Rosh Hashanah, the Jewish new year, begins Wednesday night. This year’s holiday will be a little different for me. This year, instead of sitting quietly in a sanctuary, focusing on my past year and looking ahead to the new one, I’ll be singing and dancing with my husband and our two-year old in the toddler’s service with other families.
Last year we went to shul (synagogue), but with a baby in tow we didn’t get to really immerse ourselves in the liturgy and engage with the texts. I was surprised to find that I felt a spiritual void. I really missed the chance to sit and take stock of my year’s rights and wrongs and to be part of a community of people doing the same thing. I was surprised by this because for me, going to shul has often been more about being part of the community than about being religious. Growing up, I felt restless sitting in services and would flip through the siddur (prayer book) to find passages that resonated with me. Last year, I was not initially disappointed when I couldn’t join my family and friends in the sanctuary.
Now, as a parent to a very active toddler, I don’t often find myself sitting in services. I’m finding new ways to connect with Judaism that not only work for our family, but are also meaningful for us and show her how wonderful our community is. In particular, we translate Judaism’s focus on tikkun olam (repairing the world) through social action. Though we’re not perfect at it by any stretch of the imagination, we’re working to make social action part of the fabric of our family. Now, we’re giving tzedakah (righteous giving) each Shabbat. We teach her about sharing. We teach her about being kind to others. We talk and think about things we can get involved in as a family to teach her that social action comes in many forms and is a beautiful part of our heritage. I’m so thankful to her for being the impetus to get out there and do what I’ve been more passively engaged with all these years.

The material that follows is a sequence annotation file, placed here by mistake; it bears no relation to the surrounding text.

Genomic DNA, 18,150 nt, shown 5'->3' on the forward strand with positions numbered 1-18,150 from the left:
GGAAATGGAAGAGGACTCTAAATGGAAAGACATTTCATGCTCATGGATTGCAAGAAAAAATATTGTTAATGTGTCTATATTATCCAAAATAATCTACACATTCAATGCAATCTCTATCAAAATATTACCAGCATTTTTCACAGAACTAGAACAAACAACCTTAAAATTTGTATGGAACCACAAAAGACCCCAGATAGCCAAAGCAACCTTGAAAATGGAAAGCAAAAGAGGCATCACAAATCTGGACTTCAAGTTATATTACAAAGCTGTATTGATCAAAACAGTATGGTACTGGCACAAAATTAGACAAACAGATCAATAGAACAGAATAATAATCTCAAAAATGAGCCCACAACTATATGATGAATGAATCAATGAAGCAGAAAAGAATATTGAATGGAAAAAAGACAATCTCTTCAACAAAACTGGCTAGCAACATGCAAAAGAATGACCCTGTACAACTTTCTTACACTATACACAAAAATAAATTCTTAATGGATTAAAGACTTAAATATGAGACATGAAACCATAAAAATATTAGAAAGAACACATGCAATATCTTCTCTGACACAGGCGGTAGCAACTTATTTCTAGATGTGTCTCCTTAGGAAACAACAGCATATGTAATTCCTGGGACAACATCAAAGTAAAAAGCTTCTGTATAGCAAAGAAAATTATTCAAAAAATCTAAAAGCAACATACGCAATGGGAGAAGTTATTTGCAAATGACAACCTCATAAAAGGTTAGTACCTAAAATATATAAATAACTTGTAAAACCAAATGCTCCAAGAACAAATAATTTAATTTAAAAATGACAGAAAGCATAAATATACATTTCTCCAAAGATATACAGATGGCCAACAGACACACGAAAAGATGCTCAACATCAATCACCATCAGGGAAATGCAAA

We have a long way to go to make the world a better place. Our little family is starting small. But this Rosh Hashanah, we’re putting social action high on our list of priorities. Social action is a special and beautiful part of Judaism during the High Holidays and all year long. We’re grateful to have found such a meaningful way to connect and to teach the next generation how to repair the world.
How has starting a family changed the way you relate to your religious practice?